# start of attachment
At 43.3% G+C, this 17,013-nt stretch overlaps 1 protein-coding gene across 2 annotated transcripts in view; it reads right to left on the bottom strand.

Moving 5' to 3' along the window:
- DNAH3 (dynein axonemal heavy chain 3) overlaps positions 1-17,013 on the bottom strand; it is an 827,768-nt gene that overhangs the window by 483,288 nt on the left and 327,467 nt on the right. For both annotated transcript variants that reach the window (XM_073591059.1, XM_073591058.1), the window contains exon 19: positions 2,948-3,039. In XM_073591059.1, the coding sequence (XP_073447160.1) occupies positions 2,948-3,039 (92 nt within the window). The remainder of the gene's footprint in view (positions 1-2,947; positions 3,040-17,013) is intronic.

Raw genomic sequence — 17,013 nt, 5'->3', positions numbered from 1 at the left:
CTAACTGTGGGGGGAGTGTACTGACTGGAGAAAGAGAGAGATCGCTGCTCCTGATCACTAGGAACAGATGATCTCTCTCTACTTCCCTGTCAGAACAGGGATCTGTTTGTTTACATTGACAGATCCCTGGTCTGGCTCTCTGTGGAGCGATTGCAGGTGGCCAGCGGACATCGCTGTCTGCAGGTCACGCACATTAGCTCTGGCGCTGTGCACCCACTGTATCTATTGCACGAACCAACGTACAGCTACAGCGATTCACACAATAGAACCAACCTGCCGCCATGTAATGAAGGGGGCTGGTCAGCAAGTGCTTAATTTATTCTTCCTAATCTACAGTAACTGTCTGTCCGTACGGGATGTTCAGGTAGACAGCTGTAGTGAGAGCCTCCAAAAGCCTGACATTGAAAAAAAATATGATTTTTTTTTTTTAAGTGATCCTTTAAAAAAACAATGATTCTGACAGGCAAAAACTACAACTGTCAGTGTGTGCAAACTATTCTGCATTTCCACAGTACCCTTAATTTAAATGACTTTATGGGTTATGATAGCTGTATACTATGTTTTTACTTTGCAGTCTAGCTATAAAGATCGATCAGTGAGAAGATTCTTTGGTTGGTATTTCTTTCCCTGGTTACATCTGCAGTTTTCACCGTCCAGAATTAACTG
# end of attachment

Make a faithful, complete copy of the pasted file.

At 43.3% G+C, this 17,013-nt stretch overlaps 1 protein-coding gene across 2 annotated transcripts in view; it reads right to left on the bottom strand.

Moving 5' to 3' along the window:
- DNAH3 (dynein axonemal heavy chain 3) overlaps positions 1-17,013 on the bottom strand; it is an 827,768-nt gene that overhangs the window by 483,288 nt on the left and 327,467 nt on the right. For both annotated transcript variants that reach the window (XM_073591059.1, XM_073591058.1), the window contains exon 19: positions 2,948-3,039. In XM_073591059.1, the coding sequence (XP_073447160.1) occupies positions 2,948-3,039 (92 nt within the window). The remainder of the gene's footprint in view (positions 1-2,947; positions 3,040-17,013) is intronic.

Raw genomic sequence — 17,013 nt, 5'->3', positions numbered from 1 at the left:
CTAACTGTGGGGGGAGTGTACTGACTGGAGAAAGAGAGAGATCGCTGCTCCTGATCACTAGGAACAGATGATCTCTCTCTACTTCCCTGTCAGAACAGGGATCTGTTTGTTTACATTGACAGATCCCTGGTCTGGCTCTCTGTGGAGCGATTGCAGGTGGCCAGCGGACATCGCTGTCTGCAGGTCACGCACATTAGCTCTGGCGCTGTGCACCCACTGTATCTATTGCACGAACCAACGTACAGCTACAGCGATTCACACAATAGAACCAACCTGCCGCCATGTAATGAAGGGGGCTGGTCAGCAAGTGCTTAATTTATTCTTCCTAATCTACAGTAACTGTCTGTCCGTACGGGATGTTCAGGTAGACAGCTGTAGTGAGAGCCTCCAAAAGCCTGACATTGAAAAAAAATATGATTTTTTTTTTTTAAGTGATCCTTTAAAAAAACAATGATTCTGACAGGCAAAAACTACAACTGTCAGTGTGTGCAAACTATTCTGCATTTCCACAGTACCCTTAATTTAAATGACTTTATGGGTTATGATAGCTGTATACTATGTTTTTACTTTGCAGTCTAGCTATAAAGATCGATCAGTGAGAAGATTCTTTGGTTGGTATTTCTTTCCCTGGTTACATCTGCAGTTTTCACCGTCCAGAATTAACTG